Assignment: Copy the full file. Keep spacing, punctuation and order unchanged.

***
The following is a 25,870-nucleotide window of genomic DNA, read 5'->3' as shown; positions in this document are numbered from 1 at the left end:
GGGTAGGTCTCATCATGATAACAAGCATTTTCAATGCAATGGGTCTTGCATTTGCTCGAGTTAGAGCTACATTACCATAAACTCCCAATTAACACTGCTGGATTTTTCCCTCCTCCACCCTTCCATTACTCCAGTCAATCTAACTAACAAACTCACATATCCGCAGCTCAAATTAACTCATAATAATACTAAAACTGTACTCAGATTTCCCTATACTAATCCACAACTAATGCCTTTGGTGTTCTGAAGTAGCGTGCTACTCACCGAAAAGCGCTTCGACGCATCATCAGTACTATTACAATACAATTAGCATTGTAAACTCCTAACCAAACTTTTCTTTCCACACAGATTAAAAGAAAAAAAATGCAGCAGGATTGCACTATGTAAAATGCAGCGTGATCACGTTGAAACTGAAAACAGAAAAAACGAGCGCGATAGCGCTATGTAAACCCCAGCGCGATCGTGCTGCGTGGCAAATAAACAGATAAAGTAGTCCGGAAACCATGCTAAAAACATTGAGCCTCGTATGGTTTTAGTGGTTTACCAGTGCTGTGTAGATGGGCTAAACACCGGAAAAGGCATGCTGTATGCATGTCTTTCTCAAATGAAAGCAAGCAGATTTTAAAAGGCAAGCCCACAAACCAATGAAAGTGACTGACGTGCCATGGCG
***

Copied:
The following is a 25,870-nucleotide window of genomic DNA, read 5'->3' as shown; positions in this document are numbered from 1 at the left end:
GGGTAGGTCTCATCATGATAACAAGCATTTTCAATGCAATGGGTCTTGCATTTGCTCGAGTTAGAGCTACATTACCATAAACTCCCAATTAACACTGCTGGATTTTTCCCTCCTCCACCCTTCCATTACTCCAGTCAATCTAACTAACAAACTCACATATCCGCAGCTCAAATTAACTCATAATAATACTAAAACTGTACTCAGATTTCCCTATACTAATCCACAACTAATGCCTTTGGTGTTCTGAAGTAGCGTGCTACTCACCGAAAAGCGCTTCGACGCATCATCAGTACTATTACAATACAATTAGCATTGTAAACTCCTAACCAAACTTTTCTTTCCACACAGATTAAAAGAAAAAAAATGCAGCAGGATTGCACTATGTAAAATGCAGCGTGATCACGTTGAAACTGAAAACAGAAAAAACGAGCGCGATAGCGCTATGTAAACCCCAGCGCGATCGTGCTGCGTGGCAAATAAACAGATAAAGTAGTCCGGAAACCATGCTAAAAACATTGAGCCTCGTATGGTTTTAGTGGTTTACCAGTGCTGTGTAGATGGGCTAAACACCGGAAAAGGCATGCTGTATGCATGTCTTTCTCAAATGAAAGCAAGCAGATTTTAAAAGGCAAGCCCACAAACCAATGAAAGTGACTGACGTGCCATGGCG